Hardwood and Laminate Floor Cleaners
Hardwood and laminate floors are not only classic, elegant installations, they’re also the easiest to maintain and clean. The first, big step you can do is simply to sweep or vacuum the floor regularly—although if you’re vacuuming, use a soft brush extension. There are expensive floor cleaners out there, but vinegar and water can work just as well on laminate flooring. Whatever you use, try the cleaning solution on a small, inconspicuous area the first time before proceeding to the rest of the floor. If you’re in doubt, the flooring manufacturer is usually the best source of advice. If they try to sell you an expensive cleaning product, however, watch out for a scam. These cleaning products are often unnecessary.

Hardwood floors usually require nothing more than water, unless your hardwood has been stained. The biggest danger with hardwood flooring is moisture damage, so use the water or cleaning solution as sparingly as possible when cleaning your floor.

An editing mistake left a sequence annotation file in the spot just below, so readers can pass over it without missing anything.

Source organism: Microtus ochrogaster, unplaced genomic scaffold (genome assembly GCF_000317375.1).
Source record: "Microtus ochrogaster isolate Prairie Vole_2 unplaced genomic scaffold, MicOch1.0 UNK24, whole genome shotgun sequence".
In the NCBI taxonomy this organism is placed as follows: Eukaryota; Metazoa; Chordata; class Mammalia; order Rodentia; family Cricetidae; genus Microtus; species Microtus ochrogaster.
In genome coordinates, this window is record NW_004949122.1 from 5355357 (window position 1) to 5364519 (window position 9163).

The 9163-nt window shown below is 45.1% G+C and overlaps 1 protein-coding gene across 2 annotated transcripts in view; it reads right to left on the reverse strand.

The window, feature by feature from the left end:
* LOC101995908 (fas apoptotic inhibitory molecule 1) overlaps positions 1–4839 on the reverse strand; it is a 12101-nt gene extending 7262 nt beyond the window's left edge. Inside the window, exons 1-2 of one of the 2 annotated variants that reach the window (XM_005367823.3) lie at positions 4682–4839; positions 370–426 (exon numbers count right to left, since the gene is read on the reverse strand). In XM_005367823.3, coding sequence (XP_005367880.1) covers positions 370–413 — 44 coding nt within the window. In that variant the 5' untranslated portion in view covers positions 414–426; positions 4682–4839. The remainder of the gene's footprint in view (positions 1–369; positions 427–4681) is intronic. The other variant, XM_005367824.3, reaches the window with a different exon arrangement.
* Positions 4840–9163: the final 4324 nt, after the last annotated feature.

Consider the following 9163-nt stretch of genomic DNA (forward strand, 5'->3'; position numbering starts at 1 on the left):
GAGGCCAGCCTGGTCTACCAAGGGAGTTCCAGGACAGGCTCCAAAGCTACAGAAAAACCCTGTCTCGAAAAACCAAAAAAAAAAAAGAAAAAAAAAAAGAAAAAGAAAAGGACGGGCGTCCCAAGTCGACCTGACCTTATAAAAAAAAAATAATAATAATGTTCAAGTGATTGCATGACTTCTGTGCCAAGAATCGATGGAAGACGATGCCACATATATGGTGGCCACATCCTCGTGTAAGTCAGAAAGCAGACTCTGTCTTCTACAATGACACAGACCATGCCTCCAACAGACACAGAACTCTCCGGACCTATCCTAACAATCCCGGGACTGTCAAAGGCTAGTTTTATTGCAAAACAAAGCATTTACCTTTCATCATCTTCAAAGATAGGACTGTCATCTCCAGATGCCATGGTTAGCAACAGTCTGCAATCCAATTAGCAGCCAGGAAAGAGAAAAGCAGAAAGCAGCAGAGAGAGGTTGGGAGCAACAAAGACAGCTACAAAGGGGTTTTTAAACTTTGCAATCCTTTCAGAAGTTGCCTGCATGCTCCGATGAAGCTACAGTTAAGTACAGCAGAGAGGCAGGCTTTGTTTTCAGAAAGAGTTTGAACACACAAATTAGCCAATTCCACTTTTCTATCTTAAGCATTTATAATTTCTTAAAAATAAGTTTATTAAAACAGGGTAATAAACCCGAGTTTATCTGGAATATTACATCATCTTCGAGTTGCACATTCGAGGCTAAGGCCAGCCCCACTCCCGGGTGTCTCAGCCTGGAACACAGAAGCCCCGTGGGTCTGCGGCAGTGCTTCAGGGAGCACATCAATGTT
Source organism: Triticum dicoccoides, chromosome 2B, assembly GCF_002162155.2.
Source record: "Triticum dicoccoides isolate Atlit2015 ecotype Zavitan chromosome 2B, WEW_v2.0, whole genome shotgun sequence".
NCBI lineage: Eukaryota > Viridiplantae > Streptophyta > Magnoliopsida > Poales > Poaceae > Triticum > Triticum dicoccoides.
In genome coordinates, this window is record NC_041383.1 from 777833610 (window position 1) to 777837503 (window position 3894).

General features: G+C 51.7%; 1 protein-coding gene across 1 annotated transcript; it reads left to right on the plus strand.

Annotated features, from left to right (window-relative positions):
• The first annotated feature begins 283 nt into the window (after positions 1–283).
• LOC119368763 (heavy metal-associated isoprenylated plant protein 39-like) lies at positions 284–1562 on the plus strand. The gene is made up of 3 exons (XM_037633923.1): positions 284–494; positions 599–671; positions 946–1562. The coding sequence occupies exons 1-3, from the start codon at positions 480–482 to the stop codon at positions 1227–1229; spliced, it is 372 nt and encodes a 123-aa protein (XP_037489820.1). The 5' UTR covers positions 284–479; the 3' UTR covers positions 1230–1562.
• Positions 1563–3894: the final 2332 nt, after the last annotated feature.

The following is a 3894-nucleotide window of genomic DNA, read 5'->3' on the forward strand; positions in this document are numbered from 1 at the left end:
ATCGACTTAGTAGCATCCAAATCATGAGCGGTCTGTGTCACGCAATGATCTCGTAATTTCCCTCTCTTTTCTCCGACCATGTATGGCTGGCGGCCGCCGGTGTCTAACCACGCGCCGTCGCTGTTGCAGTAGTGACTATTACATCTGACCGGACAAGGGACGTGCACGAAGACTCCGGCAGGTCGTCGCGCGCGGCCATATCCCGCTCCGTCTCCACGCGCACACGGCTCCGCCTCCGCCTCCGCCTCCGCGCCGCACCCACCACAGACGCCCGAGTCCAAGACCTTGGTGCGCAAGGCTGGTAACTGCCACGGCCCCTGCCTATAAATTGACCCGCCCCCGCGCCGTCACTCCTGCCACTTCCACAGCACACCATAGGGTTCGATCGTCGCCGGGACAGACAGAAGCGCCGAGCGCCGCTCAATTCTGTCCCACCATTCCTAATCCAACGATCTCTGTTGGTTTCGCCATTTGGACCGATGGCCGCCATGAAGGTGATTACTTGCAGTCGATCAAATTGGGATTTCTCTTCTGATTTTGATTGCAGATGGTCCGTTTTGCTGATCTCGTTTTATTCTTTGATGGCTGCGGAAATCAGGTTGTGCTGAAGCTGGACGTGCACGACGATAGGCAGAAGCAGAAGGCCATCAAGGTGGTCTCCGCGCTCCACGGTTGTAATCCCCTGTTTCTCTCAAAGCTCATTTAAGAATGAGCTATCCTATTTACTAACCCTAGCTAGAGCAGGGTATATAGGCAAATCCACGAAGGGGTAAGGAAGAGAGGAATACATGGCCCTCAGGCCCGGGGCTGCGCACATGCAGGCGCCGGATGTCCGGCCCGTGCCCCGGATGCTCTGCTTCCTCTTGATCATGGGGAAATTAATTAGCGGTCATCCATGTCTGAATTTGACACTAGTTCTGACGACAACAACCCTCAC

The First Step of Floor Cleaning is Choosing Your Floor
One of the most common mistakes in home improvement is becoming obsessed with the look of a new home improvement installation. As infatuated as you might be with your new home or home remodel, the ability to maintain that look is probably more important in the long run. Pick a floor that you can afford, but also one you can afford to maintain. This may mean actually splurging on your initial floor installation, but can be worth it in the long run. Carpet is a cheap floor covering, but your floors may have to be re-carpeted several times over in the same lifespan as a hardwood or laminate floor. In fact, it may be worth it to take out a small homeowner’s loan to ensure a floor that won’t require further financial investments down the road.